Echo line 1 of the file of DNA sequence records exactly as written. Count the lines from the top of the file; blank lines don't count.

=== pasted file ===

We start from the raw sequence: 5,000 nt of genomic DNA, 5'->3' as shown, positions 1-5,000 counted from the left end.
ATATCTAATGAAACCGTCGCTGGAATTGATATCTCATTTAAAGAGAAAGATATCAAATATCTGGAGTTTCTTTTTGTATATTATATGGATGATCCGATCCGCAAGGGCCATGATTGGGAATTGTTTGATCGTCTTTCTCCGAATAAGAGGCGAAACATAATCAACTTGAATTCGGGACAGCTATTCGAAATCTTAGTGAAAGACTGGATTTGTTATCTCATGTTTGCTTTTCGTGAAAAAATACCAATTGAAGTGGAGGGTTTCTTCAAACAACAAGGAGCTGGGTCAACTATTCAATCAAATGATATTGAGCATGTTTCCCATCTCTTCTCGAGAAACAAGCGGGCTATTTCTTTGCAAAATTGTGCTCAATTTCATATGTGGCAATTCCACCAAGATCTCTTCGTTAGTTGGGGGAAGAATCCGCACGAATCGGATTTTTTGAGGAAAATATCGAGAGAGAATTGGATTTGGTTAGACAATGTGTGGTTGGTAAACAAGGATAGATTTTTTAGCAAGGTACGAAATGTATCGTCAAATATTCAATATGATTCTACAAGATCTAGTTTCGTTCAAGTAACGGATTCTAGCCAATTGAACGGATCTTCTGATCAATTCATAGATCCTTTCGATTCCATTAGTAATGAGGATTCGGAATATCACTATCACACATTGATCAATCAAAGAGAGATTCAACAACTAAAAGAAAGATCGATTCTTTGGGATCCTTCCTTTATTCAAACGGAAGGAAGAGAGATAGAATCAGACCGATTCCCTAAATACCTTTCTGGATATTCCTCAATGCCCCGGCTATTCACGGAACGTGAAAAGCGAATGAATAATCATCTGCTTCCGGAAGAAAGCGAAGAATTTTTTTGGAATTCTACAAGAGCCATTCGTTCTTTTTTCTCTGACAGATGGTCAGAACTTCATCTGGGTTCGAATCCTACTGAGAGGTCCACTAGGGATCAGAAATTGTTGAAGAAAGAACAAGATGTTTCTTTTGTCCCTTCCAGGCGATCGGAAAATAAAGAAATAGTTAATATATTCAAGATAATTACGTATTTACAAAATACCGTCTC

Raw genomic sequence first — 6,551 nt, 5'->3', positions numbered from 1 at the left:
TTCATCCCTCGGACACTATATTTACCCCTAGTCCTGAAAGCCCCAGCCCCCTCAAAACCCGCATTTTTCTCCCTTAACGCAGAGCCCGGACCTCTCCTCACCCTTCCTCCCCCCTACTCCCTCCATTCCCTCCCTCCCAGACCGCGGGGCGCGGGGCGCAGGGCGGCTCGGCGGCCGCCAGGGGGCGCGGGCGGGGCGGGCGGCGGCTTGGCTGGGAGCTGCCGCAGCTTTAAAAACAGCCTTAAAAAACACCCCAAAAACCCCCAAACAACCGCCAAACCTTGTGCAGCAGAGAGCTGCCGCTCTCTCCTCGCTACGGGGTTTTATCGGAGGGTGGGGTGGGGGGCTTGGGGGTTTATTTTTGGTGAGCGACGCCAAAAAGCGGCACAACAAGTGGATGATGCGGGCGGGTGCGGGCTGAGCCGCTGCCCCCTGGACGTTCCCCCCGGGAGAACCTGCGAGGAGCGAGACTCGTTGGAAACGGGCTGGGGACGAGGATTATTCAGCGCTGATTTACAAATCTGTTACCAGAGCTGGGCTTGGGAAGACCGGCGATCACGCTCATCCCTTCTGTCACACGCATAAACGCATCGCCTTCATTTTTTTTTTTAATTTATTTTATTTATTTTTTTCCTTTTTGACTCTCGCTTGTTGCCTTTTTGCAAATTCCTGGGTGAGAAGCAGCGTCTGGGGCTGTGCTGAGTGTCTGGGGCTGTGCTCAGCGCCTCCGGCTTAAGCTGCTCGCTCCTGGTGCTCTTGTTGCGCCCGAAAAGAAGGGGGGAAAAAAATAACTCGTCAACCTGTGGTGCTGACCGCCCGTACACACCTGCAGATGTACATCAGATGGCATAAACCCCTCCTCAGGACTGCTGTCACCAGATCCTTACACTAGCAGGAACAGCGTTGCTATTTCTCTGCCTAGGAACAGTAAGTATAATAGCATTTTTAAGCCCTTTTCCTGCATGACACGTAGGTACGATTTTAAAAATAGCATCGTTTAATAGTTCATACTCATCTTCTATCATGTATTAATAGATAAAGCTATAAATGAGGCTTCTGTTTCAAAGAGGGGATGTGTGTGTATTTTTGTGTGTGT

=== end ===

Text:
We start from the raw sequence: 5,000 nt of genomic DNA, 5'->3' as shown, positions 1-5,000 counted from the left end.